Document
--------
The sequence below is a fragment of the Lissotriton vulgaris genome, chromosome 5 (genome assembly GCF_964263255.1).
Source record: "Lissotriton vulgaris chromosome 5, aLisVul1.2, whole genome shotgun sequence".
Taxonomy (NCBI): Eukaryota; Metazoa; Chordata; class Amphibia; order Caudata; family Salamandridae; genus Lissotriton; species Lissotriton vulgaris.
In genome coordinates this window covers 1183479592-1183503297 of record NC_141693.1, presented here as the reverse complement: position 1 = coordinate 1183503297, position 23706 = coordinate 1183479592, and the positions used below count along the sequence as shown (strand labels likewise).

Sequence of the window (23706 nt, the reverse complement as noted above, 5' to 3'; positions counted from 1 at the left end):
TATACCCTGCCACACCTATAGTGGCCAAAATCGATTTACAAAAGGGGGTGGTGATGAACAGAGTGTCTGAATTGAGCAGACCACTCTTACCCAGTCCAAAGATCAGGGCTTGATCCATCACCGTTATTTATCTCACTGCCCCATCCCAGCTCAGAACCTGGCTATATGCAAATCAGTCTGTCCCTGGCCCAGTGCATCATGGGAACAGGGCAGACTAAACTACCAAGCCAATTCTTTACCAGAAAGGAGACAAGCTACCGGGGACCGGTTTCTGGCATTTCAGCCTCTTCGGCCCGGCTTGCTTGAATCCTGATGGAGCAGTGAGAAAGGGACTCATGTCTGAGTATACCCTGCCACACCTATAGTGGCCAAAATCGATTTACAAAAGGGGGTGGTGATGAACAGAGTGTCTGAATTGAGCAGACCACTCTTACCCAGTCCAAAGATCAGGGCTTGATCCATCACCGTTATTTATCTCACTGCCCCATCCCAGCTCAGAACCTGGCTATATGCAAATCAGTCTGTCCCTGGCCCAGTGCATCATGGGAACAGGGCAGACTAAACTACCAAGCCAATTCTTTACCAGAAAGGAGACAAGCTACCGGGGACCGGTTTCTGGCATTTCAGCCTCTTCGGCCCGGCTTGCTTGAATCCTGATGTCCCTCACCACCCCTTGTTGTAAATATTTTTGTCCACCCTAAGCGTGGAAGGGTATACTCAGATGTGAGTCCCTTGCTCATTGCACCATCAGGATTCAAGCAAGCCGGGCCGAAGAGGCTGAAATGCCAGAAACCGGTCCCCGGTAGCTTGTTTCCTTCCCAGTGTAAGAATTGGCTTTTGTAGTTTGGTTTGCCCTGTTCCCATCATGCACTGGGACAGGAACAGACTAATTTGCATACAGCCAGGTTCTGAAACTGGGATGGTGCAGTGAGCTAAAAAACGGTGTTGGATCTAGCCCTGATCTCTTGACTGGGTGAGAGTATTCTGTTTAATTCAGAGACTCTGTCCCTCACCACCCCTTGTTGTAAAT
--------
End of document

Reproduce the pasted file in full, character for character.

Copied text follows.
The sequence below is a fragment of the Lissotriton vulgaris genome, chromosome 5 (genome assembly GCF_964263255.1).
Source record: "Lissotriton vulgaris chromosome 5, aLisVul1.2, whole genome shotgun sequence".
Taxonomy (NCBI): Eukaryota; Metazoa; Chordata; class Amphibia; order Caudata; family Salamandridae; genus Lissotriton; species Lissotriton vulgaris.
In genome coordinates this window covers 1183479592-1183503297 of record NC_141693.1, presented here as the reverse complement: position 1 = coordinate 1183503297, position 23706 = coordinate 1183479592, and the positions used below count along the sequence as shown (strand labels likewise).

Sequence of the window (23706 nt, the reverse complement as noted above, 5' to 3'; positions counted from 1 at the left end):
TATACCCTGCCACACCTATAGTGGCCAAAATCGATTTACAAAAGGGGGTGGTGATGAACAGAGTGTCTGAATTGAGCAGACCACTCTTACCCAGTCCAAAGATCAGGGCTTGATCCATCACCGTTATTTATCTCACTGCCCCATCCCAGCTCAGAACCTGGCTATATGCAAATCAGTCTGTCCCTGGCCCAGTGCATCATGGGAACAGGGCAGACTAAACTACCAAGCCAATTCTTTACCAGAAAGGAGACAAGCTACCGGGGACCGGTTTCTGGCATTTCAGCCTCTTCGGCCCGGCTTGCTTGAATCCTGATGGAGCAGTGAGAAAGGGACTCATGTCTGAGTATACCCTGCCACACCTATAGTGGCCAAAATCGATTTACAAAAGGGGGTGGTGATGAACAGAGTGTCTGAATTGAGCAGACCACTCTTACCCAGTCCAAAGATCAGGGCTTGATCCATCACCGTTATTTATCTCACTGCCCCATCCCAGCTCAGAACCTGGCTATATGCAAATCAGTCTGTCCCTGGCCCAGTGCATCATGGGAACAGGGCAGACTAAACTACCAAGCCAATTCTTTACCAGAAAGGAGACAAGCTACCGGGGACCGGTTTCTGGCATTTCAGCCTCTTCGGCCCGGCTTGCTTGAATCCTGATGTCCCTCACCACCCCTTGTTGTAAATATTTTTGTCCACCCTAAGCGTGGAAGGGTATACTCAGATGTGAGTCCCTTGCTCATTGCACCATCAGGATTCAAGCAAGCCGGGCCGAAGAGGCTGAAATGCCAGAAACCGGTCCCCGGTAGCTTGTTTCCTTCCCAGTGTAAGAATTGGCTTTTGTAGTTTGGTTTGCCCTGTTCCCATCATGCACTGGGACAGGAACAGACTAATTTGCATACAGCCAGGTTCTGAAACTGGGATGGTGCAGTGAGCTAAAAAACGGTGTTGGATCTAGCCCTGATCTCTTGACTGGGTGAGAGTATTCTGTTTAATTCAGAGACTCTGTCCCTCACCACCCCTTGTTGTAAAT